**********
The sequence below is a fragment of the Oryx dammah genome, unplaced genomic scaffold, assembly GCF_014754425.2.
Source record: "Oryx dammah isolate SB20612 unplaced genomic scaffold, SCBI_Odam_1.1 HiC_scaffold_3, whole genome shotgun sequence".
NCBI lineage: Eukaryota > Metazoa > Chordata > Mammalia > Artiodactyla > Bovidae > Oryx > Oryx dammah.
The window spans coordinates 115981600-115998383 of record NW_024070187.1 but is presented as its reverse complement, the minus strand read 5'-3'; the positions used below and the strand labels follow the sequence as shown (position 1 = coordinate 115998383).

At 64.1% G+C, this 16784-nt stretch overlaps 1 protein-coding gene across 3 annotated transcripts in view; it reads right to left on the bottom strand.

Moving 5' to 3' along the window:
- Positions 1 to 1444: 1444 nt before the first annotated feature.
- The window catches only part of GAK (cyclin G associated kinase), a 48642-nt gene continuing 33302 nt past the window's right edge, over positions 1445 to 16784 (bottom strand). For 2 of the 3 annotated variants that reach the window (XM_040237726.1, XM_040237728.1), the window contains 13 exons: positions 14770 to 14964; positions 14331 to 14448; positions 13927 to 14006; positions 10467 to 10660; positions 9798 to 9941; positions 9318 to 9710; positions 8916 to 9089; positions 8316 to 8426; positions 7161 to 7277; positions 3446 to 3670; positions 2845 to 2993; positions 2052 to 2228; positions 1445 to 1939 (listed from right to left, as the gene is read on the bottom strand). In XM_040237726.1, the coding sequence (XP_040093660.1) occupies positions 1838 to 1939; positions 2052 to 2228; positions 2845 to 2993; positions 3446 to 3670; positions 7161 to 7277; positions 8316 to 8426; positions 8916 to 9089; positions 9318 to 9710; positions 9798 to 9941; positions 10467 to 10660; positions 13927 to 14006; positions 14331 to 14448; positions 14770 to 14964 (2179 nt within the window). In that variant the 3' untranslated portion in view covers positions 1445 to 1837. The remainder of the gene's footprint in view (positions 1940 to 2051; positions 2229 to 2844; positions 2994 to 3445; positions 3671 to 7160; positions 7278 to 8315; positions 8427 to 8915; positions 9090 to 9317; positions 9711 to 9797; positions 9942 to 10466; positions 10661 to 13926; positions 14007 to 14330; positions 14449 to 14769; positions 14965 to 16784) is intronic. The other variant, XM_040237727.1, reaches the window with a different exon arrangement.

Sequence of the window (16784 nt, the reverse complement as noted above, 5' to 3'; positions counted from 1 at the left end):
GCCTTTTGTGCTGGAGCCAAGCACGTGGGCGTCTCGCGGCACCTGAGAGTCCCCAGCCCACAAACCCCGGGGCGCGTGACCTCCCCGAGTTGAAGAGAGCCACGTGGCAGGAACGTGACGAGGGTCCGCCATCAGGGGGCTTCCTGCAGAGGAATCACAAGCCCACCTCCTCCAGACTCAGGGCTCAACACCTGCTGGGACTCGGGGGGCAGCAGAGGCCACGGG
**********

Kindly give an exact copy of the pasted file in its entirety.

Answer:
The sequence below is a fragment of the Oryx dammah genome, unplaced genomic scaffold, assembly GCF_014754425.2.
Source record: "Oryx dammah isolate SB20612 unplaced genomic scaffold, SCBI_Odam_1.1 HiC_scaffold_3, whole genome shotgun sequence".
NCBI lineage: Eukaryota > Metazoa > Chordata > Mammalia > Artiodactyla > Bovidae > Oryx > Oryx dammah.
The window spans coordinates 115981600-115998383 of record NW_024070187.1 but is presented as its reverse complement, the minus strand read 5'-3'; the positions used below and the strand labels follow the sequence as shown (position 1 = coordinate 115998383).

At 64.1% G+C, this 16784-nt stretch overlaps 1 protein-coding gene across 3 annotated transcripts in view; it reads right to left on the bottom strand.

Moving 5' to 3' along the window:
- Positions 1 to 1444: 1444 nt before the first annotated feature.
- The window catches only part of GAK (cyclin G associated kinase), a 48642-nt gene continuing 33302 nt past the window's right edge, over positions 1445 to 16784 (bottom strand). For 2 of the 3 annotated variants that reach the window (XM_040237726.1, XM_040237728.1), the window contains 13 exons: positions 14770 to 14964; positions 14331 to 14448; positions 13927 to 14006; positions 10467 to 10660; positions 9798 to 9941; positions 9318 to 9710; positions 8916 to 9089; positions 8316 to 8426; positions 7161 to 7277; positions 3446 to 3670; positions 2845 to 2993; positions 2052 to 2228; positions 1445 to 1939 (listed from right to left, as the gene is read on the bottom strand). In XM_040237726.1, the coding sequence (XP_040093660.1) occupies positions 1838 to 1939; positions 2052 to 2228; positions 2845 to 2993; positions 3446 to 3670; positions 7161 to 7277; positions 8316 to 8426; positions 8916 to 9089; positions 9318 to 9710; positions 9798 to 9941; positions 10467 to 10660; positions 13927 to 14006; positions 14331 to 14448; positions 14770 to 14964 (2179 nt within the window). In that variant the 3' untranslated portion in view covers positions 1445 to 1837. The remainder of the gene's footprint in view (positions 1940 to 2051; positions 2229 to 2844; positions 2994 to 3445; positions 3671 to 7160; positions 7278 to 8315; positions 8427 to 8915; positions 9090 to 9317; positions 9711 to 9797; positions 9942 to 10466; positions 10661 to 13926; positions 14007 to 14330; positions 14449 to 14769; positions 14965 to 16784) is intronic. The other variant, XM_040237727.1, reaches the window with a different exon arrangement.

Sequence of the window (16784 nt, the reverse complement as noted above, 5' to 3'; positions counted from 1 at the left end):
GCCTTTTGTGCTGGAGCCAAGCACGTGGGCGTCTCGCGGCACCTGAGAGTCCCCAGCCCACAAACCCCGGGGCGCGTGACCTCCCCGAGTTGAAGAGAGCCACGTGGCAGGAACGTGACGAGGGTCCGCCATCAGGGGGCTTCCTGCAGAGGAATCACAAGCCCACCTCCTCCAGACTCAGGGCTCAACACCTGCTGGGACTCGGGGGGCAGCAGAGGCCACGGG